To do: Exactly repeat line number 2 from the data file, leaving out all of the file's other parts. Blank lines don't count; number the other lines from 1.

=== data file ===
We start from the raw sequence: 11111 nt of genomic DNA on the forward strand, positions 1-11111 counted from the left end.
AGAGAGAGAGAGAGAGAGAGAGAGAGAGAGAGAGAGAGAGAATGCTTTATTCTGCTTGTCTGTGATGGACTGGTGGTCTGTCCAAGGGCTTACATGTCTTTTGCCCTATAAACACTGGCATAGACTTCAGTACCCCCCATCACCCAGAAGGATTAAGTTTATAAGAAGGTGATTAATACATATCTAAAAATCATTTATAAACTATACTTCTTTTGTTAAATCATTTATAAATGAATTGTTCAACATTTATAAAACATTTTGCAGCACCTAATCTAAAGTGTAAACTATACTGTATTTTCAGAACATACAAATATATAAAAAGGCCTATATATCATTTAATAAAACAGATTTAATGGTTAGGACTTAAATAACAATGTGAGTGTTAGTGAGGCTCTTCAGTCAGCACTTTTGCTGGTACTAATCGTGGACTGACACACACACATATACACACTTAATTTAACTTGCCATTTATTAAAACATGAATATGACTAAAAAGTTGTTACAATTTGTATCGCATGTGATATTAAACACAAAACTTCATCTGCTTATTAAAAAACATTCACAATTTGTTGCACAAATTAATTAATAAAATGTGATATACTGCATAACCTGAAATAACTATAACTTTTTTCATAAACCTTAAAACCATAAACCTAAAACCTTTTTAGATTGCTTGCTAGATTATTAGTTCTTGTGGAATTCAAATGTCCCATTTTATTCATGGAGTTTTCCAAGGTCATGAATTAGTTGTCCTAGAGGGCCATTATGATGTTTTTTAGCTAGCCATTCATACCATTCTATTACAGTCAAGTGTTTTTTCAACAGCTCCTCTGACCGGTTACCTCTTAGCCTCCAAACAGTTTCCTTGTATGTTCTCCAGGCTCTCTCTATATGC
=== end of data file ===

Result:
AGAGAGAGAGAGAGAGAGAGAGAGAGAGAGAGAGAGAGAGAATGCTTTATTCTGCTTGTCTGTGATGGACTGGTGGTCTGTCCAAGGGCTTACATGTCTTTTGCCCTATAAACACTGGCATAGACTTCAGTACCCCCCATCACCCAGAAGGATTAAGTTTATAAGAAGGTGATTAATACATATCTAAAAATCATTTATAAACTATACTTCTTTTGTTAAATCATTTATAAATGAATTGTTCAACATTTATAAAACATTTTGCAGCACCTAATCTAAAGTGTAAACTATACTGTATTTTCAGAACATACAAATATATAAAAAGGCCTATATATCATTTAATAAAACAGATTTAATGGTTAGGACTTAAATAACAATGTGAGTGTTAGTGAGGCTCTTCAGTCAGCACTTTTGCTGGTACTAATCGTGGACTGACACACACACATATACACACTTAATTTAACTTGCCATTTATTAAAACATGAATATGACTAAAAAGTTGTTACAATTTGTATCGCATGTGATATTAAACACAAAACTTCATCTGCTTATTAAAAAACATTCACAATTTGTTGCACAAATTAATTAATAAAATGTGATATACTGCATAACCTGAAATAACTATAACTTTTTTCATAAACCTTAAAACCATAAACCTAAAACCTTTTTAGATTGCTTGCTAGATTATTAGTTCTTGTGGAATTCAAATGTCCCATTTTATTCATGGAGTTTTCCAAGGTCATGAATTAGTTGTCCTAGAGGGCCATTATGATGTTTTTTAGCTAGCCATTCATACCATTCTATTACAGTCAAGTGTTTTTTCAACAGCTCCTCTGACCGGTTACCTCTTAGCCTCCAAACAGTTTCCTTGTATGTTCTCCAGGCTCTCTCTATATGC